Ensuring Universal Service Continues to Be a Reality in the Transformation to IP

May 8, 2017 Al Balasco

In a world of ubiquitous multimedia connectivity with Snapchat, Twitter, Skype -  pick your favorite communication app - most people take access to communication services for granted. In fact, universal service -  the principle that all consumers should have access to communications services - was first publicly proclaimed in 1907 by AT&T’s then president, and made law in the US with the Communications Act in 1934. Unfortunately for millions of hearing impaired consumers, this concept was not realized until the mid 1960s. In 1964 Ma Bell’s PSTN added a second sense with the introduction of Telecommunications Devices for the Deaf (TDDs).

TTY – What Is It?

Simply put, a TDD is a teletype (TTY) device - a phone with a keyboard and screen. These devices weren’t just an on ramp to the telephone network.  They became a lifeline when 1991’s Americans with Disabilities Act mandated that emergency 911 service call centers support TTY users.

Tools and technology for remote communication for the hearing impaired have come a long way. Instant messaging, video calling, and Real Time Text (RTT), the IP successor to TTY, have overcome many of the limitations of TDD, including the fact that TTY users can only communicate with other TTY users. Not surprisingly, TTY use has declined dramatically: In August of 2008, carriers handled over 787,000 minutes of interstate TTY-based calls.   This dropped by over 50% by August 2012, to 352,000 minutes, and by more than half again to 156,000 monthly minutes in August 2015. 

Based on these factors, in 2015 AT&T successfully petitioned the Federal Communications Commission (FCC) to waive the requirement to support TTY in wireless IP networks, albeit on a temporary basis. In February of this year, the ruling became permanent (Document FCC 16-169). Wireless IP network operators can now deploy RTT services in lieu of TTY. At the same time, the commission recognized that a community of users dependent on TTY still exists. And in a renewed validation of the fundamental obligation of operators to extend universal access, the FCC ruling mandated that wireless IP networks must support interoperability between RTT and TTY users with no defined expiration for this requirement. In defining potential technology solutions, the commission identified transcoding as one of the cost-effective techniques for bridging the installed TTY base to RTT users.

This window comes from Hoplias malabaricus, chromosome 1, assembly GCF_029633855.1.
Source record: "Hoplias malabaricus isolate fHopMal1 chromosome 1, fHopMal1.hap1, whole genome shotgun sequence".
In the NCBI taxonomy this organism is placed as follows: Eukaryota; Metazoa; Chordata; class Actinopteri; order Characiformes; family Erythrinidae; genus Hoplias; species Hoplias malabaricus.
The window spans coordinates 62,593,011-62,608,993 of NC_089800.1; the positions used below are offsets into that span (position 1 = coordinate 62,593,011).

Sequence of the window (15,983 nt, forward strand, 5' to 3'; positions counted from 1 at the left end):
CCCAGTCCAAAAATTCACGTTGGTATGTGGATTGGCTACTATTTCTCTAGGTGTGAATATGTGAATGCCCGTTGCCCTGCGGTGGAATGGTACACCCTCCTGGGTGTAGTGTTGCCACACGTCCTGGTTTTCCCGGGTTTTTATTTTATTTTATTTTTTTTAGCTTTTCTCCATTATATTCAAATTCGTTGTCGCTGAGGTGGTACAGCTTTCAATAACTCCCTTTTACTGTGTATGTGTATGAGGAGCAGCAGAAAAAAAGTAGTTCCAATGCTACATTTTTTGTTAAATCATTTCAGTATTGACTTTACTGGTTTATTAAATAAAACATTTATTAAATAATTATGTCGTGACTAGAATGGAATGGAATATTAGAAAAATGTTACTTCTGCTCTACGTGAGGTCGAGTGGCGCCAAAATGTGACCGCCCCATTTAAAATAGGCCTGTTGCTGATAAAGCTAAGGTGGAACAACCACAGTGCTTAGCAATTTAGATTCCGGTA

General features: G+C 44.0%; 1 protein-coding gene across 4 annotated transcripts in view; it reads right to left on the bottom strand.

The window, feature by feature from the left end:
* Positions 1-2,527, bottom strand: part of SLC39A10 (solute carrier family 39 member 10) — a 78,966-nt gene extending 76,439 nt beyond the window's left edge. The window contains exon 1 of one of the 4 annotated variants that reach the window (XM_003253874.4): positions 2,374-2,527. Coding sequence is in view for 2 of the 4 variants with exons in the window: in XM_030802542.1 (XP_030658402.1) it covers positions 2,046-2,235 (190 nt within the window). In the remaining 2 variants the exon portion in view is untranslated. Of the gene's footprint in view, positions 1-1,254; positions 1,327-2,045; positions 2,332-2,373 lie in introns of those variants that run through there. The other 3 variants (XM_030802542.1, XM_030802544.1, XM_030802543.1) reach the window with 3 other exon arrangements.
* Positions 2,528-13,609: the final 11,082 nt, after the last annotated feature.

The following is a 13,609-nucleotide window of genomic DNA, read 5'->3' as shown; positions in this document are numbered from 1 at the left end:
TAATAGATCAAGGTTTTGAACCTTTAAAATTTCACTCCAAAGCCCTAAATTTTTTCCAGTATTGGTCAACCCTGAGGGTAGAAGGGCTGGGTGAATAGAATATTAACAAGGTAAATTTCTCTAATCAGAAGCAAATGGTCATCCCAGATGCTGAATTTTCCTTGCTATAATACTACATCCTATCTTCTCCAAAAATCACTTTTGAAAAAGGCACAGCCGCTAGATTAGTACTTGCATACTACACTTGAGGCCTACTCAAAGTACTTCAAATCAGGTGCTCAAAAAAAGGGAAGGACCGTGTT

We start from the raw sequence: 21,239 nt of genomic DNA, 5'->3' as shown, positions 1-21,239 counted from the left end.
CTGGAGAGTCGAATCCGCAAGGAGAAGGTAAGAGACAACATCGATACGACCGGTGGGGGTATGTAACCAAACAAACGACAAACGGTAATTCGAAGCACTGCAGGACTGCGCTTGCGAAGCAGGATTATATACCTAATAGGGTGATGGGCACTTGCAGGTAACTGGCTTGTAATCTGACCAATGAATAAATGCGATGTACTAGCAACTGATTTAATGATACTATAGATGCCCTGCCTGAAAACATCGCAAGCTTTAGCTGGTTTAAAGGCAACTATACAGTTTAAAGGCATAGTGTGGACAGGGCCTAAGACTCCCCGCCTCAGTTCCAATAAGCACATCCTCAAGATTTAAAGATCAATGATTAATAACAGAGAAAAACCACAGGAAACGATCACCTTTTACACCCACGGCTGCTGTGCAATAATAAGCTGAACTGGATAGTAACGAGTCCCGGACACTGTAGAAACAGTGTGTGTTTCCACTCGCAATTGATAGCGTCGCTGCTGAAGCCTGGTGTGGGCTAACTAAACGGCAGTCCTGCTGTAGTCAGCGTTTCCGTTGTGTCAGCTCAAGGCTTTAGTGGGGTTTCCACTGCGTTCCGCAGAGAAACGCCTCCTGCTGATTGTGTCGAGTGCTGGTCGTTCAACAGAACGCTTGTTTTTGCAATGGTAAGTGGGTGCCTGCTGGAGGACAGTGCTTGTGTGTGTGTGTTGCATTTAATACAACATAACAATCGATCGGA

As they are capitalizing on new technology for improving TTY without leaving its users behind, operators can also use this opportunity to improve on their approach to transcoding. They can overcome the limitations of traditional transcoding devices like SBCs and Media Gateways (MGW) for enabling transcoding with the use of Media Resource Function (MRF) and Transcoding Resource Function (TRF) elements in their IP networks. 

Delivering a Solution with a Compelling ROI

As IP to PSTN text transcoding is a relatively low volume case, many existing SBC and MGWs do not even support the functionality. But even when they do, the alternative approach offers operators a more compelling return on investment in just about any contemporary transcoding use case. 

Why? Because the technology scales independently of signaling for more cost-effective multimedia transcoding (text, voice and video) while preserving the existing SBC or MGW infrastructure.  

For example, as the EVS codec becomes more widely adopted in new VoLTE terminals, the acquisition cost of transcoding using network MRF or TRF elements typically saves 50 to 60% of the cost of expanding existing SBC and MGW infrastructure. The savings are compounded by lower ongoing opex costs based on a footprint that requires two-thirds of the data center space and correspondingly lower power, cooling and management demands.  And it represents a future proof solution that can be used for transcoding of future codecs while serving the media features of other services as TTY use continues its decline to inevitable obsolescence.

Radisys MediaEngine virtual and NFV-accelerated MRF and TRF platforms are already widely deployed as the media processor in dozens of mobile IP networks around the world, including two tier-one carriers in North America for text transcoding. With simple software upgrades they can support the latest codecs for text, EVS, and video transcoding. And via a variety of interworking options, can be seamlessly integrated with existing SBCs, MGWs, CSCFs or other call routing engine (CRE) elements to optimize utilization of the combination of existing SBC/MGW and new MRF/TRF capacity.

For more information about Radisys transcoding solutions, please email open@radisys.com.

About the Author

Al Balasco

Al Balasco is the Head of Media, Core and Applications Business. Prior to his current role, he was the Sr. Director of Product Management for the Media Server business. Before joining Radisys in October 2010, Al was the Director of Product Management in Avaya Inc.’s Unified Communications business unit where he was responsible for the delivery of a variety of collaboration solutions and partnerships. Prior to Avaya, Mr. Balasco was the Vice President of Product Management at Spectel and was instrumental in defining the company’s VOIP conferencing and collaboration strategy. He also served as Director of Marketing for Sonexis Inc. and Director of Product Management at Brooktrout Software. Mr. Balasco has over 25 years of product management, business development and marketing experience in the telecommunications industry and has an MBA from Northeastern University in Boston.

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